Amazon announced the released of a new web service today that aims to facilitate easier access to open, public data sets. Public Data Sets on Amazon’s Web Services will attempt to make a wide range of public data available for free use by anyone. Users can interact with data sets via an Amazon EC2 machine image and only pay for their compute time — they won’t have to worry about storing, downloading, or cleaning the actual data.
According to Amazon business development manager Deepak Singh, the new program “significantly lowers the barrier for researchers and data analysts to access and use some of the most commonly used data sets in their communities.”
Previously, utilizing the type of large data sets that Amazon plans to host for research purposes was a tedious, multi-step affair. Researchers needed to locate the data, download it, and then often times convert, clean, or customize it into a usable format for their needs. Sometimes just downloading the data is a huge barrier for researchers. One of the data sets on Amazon, for example, is a MySQL database from life sciences project Ensembl that maintains an “automated annotation on a number of eukaryotic genomes.” Their data set weighs in at a mammoth 650 gigabytes and contains 31,000 files. The technical logistics of wrangling a database that large would be an insurmountable hurdle for many researchers with limited resources.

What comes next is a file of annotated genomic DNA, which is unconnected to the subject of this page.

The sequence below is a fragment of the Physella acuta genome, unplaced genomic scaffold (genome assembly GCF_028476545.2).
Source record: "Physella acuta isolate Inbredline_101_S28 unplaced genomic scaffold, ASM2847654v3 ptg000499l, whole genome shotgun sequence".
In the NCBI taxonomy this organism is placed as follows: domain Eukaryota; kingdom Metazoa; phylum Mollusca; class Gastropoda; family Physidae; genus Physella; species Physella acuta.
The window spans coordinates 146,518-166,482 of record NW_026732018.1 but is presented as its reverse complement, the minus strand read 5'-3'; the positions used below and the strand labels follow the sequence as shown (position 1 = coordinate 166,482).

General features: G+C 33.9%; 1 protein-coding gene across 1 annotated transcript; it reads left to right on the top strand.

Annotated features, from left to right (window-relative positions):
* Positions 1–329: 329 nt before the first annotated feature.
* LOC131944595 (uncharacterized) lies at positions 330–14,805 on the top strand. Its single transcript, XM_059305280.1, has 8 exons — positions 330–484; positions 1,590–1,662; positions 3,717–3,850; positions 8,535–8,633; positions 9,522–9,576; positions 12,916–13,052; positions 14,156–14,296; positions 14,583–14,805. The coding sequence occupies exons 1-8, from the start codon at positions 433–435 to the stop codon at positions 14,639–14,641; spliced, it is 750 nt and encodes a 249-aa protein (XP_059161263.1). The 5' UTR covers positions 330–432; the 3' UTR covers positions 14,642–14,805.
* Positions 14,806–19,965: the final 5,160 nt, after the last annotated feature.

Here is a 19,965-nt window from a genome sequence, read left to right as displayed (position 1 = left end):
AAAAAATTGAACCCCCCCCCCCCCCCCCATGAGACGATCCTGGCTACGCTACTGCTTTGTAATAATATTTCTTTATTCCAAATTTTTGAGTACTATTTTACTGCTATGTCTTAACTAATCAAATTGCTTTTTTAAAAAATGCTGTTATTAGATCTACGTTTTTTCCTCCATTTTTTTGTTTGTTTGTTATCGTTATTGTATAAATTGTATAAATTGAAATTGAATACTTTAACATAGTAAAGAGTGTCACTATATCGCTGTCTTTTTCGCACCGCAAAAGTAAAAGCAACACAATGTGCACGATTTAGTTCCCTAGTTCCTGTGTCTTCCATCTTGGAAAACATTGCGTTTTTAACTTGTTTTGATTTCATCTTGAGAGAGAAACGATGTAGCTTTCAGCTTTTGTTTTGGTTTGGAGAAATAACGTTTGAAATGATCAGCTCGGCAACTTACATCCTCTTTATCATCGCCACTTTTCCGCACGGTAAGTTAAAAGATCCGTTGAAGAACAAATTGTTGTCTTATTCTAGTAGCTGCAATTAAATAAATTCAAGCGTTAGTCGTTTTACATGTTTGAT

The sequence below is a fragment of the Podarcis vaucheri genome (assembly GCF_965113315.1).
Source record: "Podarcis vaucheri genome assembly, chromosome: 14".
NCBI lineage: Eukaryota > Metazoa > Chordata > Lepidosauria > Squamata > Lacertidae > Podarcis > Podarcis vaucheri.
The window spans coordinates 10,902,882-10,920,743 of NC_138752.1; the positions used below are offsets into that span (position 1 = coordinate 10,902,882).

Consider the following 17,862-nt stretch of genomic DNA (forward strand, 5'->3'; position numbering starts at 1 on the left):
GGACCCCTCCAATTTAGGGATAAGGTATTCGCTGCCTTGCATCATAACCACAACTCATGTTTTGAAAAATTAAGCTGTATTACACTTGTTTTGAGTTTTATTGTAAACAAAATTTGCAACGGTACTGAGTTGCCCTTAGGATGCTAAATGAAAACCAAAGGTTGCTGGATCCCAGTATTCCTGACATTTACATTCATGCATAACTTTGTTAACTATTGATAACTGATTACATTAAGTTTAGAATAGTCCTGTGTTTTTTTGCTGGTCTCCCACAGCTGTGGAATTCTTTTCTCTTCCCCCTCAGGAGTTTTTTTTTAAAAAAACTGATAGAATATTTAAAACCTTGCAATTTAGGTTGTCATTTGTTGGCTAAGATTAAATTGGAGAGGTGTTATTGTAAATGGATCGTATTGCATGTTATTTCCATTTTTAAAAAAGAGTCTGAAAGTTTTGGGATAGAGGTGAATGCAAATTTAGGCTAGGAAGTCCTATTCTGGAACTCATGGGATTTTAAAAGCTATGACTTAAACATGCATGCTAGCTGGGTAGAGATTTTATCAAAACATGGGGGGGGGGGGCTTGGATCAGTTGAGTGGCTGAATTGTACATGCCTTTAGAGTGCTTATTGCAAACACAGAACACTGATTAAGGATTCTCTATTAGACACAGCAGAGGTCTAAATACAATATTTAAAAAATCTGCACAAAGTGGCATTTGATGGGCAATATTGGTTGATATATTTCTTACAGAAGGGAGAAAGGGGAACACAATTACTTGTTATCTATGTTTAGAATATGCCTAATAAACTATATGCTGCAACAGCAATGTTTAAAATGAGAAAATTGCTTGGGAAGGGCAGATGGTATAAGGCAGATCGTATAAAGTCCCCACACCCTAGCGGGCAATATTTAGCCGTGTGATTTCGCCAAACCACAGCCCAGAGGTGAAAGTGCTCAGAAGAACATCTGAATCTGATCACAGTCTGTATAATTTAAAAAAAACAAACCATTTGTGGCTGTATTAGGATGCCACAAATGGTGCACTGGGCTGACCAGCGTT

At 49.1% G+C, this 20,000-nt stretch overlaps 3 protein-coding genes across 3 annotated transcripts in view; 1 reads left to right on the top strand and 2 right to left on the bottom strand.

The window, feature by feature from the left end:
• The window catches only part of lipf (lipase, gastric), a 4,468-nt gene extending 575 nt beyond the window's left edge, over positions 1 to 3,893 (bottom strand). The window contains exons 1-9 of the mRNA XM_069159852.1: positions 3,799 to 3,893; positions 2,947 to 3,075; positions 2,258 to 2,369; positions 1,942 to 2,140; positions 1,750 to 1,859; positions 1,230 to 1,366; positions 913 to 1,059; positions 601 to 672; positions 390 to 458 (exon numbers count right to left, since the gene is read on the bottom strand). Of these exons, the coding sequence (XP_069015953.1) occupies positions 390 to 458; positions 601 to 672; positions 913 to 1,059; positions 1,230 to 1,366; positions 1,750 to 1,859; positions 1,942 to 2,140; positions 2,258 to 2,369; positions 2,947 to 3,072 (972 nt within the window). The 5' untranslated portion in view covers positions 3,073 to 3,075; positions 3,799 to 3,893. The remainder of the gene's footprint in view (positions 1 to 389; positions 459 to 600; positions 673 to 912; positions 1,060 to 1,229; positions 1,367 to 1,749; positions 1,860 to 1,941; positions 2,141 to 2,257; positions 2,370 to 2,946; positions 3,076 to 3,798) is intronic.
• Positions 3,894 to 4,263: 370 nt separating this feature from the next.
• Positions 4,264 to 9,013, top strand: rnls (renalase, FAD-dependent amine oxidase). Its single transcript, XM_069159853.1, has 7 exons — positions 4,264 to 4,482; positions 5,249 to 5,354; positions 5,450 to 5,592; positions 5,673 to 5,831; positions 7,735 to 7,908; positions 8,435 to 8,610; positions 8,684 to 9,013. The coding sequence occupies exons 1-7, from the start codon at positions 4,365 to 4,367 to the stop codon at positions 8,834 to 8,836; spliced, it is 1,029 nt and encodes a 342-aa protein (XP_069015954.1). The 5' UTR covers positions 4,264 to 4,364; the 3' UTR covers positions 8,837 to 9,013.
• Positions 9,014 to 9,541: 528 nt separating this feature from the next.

Now, the data will be available for use across the entire ecosystem of Amazon web services with almost no work on the part of researchers to get up and running. Amazon hopes that developers will create public tools to analyze the data and mash it up with other sources, and that by making data more easily available to a wider range of people, the project will help to foster innovation.
Amazon has a wide range of public data sets available now and plans to add more in the future.
At launch, or shortly after, Amazon’s service offers human genome and DNA sequencing data from Ensembl, and the National Center for Biotechnology Information; chemistry data from Indiana University; and economic data from the US Census Bureau, the Bureau of Labor Statistics, the Bureau of Transportation Services, and the Bureau of Economic Analysis.
How will you use the data Amazon is making available? What types of mashups would you likes to see created? And what sort of data would you like to see added? Let us know in the comments.
Josh Catone joined Mashable in May 2009 and is Executive Director of Editorial Projects. Before joining Mashable, Josh was the Lead Writer at ReadWriteWeb, the Lead Blogger at SitePoint, and the Community Evangelist at DandyID.